I learned for the first time about Vlad and his remarkable portfolio in 2004 while attending a Romanian online community for photographers, where he was regularly posting his fascinating work. I have never imagined at that time that more than 10 years later, Vlad will agree to give me this interview for the 1x.com Magazine!
In few words, Vlad Eftenie is one of the most dedicated and creative Romanian contemporary photographers. However, he’s not considering himself as a complete photographer, but rather a perpetual seeker of moments of grace, an invisible urban observer, a relentless discoverer of the city secrets using time and emotions, both as tools and ingredients for his visual stories.
Vlad is also an architect and professor at the “Ion Mincu” University of Architecture in Bucharest; he’s author (or co-author) of numerous urban and architecture photo exhibitions, both in Romania (Bucharest, Timisoara, Baia Mare, Negresti-Oas) and abroad (Berlin, Lisbon, Toulouse, Padova, Dublin, Venice, Vienna), numerous studies, projects of architecture/urbanism and articles in professional journals on photography and architecture. Not the least, he won in 2014 one of the most important photographic competitions, Sony World Photography Awards (Open Low light section).
I invite you to learn more in the article below about Vlad and his subtle, inner experiences while exploring the world around as a street photographer!
Thank you so much Vlad for taking the time to participate to this interview! To start, I would kindly ask you to briefly tell us about Vlad Eftenie - the man behind the camera, your hobbies and other projects you are involved in?
Behind the camera, meaning holding the camera, I transform myself, I become everything I want it to be. Even invisible. I am eager to look at the people I’m passing by from the city. Without camera, it is a different story. When I’m not shooting or talking to people about photography I’m shy and introverted. Silent and too much thinking, looking for ways, exploring and marvelling at the surrounding world. I am attracted in communication, psychology and personal development. I’m interested in gestures emotion and the human relationships mechanics and, even more, in what lies beyond what we see and the discovery of these mysteries of day by day life. I like a lot to tell stories, to know people, to explore, to walk a lot, as a pedestrian and to listen to good music. I like the cities and their streets. I have the chance to work with my students at “Ion Mincu” University of Architecture (UAUIM), and to express my full enthusiasm to guide and to illuminate the mysteries of human presence in the world, together with my students. I am active in social media and I have two accounts on Facebook and Instagram that are developing very well and that I care the most about. I write articles about urban/street photography, currently I have a show at public radio station about the way we look at the city, I run workshops and lectures about street/urban photography and I prepare a book about the way I see the photographic gesture, using space, time and emotion as ingredients while looking for what I call “the moment of grace”.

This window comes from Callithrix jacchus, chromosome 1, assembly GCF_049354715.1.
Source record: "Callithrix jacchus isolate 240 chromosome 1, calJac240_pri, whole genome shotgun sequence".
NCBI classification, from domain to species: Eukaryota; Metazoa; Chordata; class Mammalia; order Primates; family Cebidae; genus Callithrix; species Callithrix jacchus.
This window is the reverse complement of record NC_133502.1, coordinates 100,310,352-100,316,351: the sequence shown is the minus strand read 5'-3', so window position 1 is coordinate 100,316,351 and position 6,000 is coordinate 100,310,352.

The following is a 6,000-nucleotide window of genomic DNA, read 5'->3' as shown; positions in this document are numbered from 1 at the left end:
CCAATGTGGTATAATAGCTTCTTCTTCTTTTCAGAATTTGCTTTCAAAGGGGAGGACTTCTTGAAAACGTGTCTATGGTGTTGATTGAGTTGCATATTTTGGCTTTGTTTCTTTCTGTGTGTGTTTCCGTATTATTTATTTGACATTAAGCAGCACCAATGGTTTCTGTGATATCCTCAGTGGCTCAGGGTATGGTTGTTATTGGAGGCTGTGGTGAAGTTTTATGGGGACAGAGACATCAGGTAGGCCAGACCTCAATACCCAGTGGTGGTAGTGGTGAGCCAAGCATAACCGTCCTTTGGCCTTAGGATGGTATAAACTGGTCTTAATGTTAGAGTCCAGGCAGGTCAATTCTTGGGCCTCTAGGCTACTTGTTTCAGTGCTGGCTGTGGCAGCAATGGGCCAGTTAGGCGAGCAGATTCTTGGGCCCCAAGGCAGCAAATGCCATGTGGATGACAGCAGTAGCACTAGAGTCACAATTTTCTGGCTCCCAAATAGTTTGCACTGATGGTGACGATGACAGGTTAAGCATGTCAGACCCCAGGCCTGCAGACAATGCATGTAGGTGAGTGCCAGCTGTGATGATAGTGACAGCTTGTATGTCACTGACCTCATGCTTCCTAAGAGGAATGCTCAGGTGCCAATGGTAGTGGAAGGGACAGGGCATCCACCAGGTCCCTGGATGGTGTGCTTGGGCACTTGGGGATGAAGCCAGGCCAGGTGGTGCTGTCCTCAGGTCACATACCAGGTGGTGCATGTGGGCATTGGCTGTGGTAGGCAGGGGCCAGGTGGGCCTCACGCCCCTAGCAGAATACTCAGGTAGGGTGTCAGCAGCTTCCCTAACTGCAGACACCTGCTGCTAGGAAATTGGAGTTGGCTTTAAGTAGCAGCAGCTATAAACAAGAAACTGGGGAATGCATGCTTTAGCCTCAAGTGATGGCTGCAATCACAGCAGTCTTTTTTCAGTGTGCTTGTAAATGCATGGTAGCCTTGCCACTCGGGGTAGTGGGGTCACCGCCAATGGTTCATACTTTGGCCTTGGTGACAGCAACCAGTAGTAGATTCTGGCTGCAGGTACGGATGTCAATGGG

What is your most important experience so far that have influenced your photographic approach and vision?
Short answer: my whole life until I have discovered the photography, about 15 years ago. The experiences I have been through, the music I have listen to, the movies I have watched, the faculty I have graduated, the longings and dilemmas. Everything became congruent when the photography decided to made an unobtrusive, but decisive sign to me. I was feeling that I don’t know anything about the world I’m living in and I needed an instrument. Since then I became ready for it, and the photography opened me an extraordinary way. I have discovered myself and the world I live in. I keep doing it and marvelling everyday, it became a way of life, the more so as I can tell to the others about what I learned, to be useful for them as well.
You master street & urban, among other types of photography. What first attracted you in this kind of photography and why?
I didn’t start it with the street photography. I didn’t know about this trend, neither I had a clue that I can practice it. I was initially photographing my cat, the concerts I was attending, the landscapes seen within my trips in Romania or abroad. All done with a small digital camera (Olympus c300 and then c5050) who has dis-inhibited me and by means of which I passed over the carefully chosen and counted 36 frames barrier for film. I have started to experiment and this took me about 2-3 years. I didn’t have a certain style, I was shooting everything, but I was trying to see it differently, to deepen the perception, to look beyond the appearances. Until one day when I felt that I have exhausted everything I know about the digital camera and I felt to go on film. It was a time when everybody was selling the film cameras to replace them with digital ones, so I managed to acquire professional photo technique at a very good price. From Canon AE1 to Canon T90 and then to Nikon F5, with wide and tele lens, fast and wide aperture, I have simply thrown myself in the nothingness of everyday life and I start shooting instinctively, closing any thought and leaving the intuition and the reactions to lead me. What I have found was fabulous! From that moment I knew what I'll do next. So I have realized that I was chosen by the street photography to go on the decisive moment classic vein, which supposes the harmonization ability with the entire environment and to seize the optimal microscopic point of this ephemeral moment. And to be there, shooting. It appeared the magic and the awareness of a new censorial and emotional world. By searching, I have found out!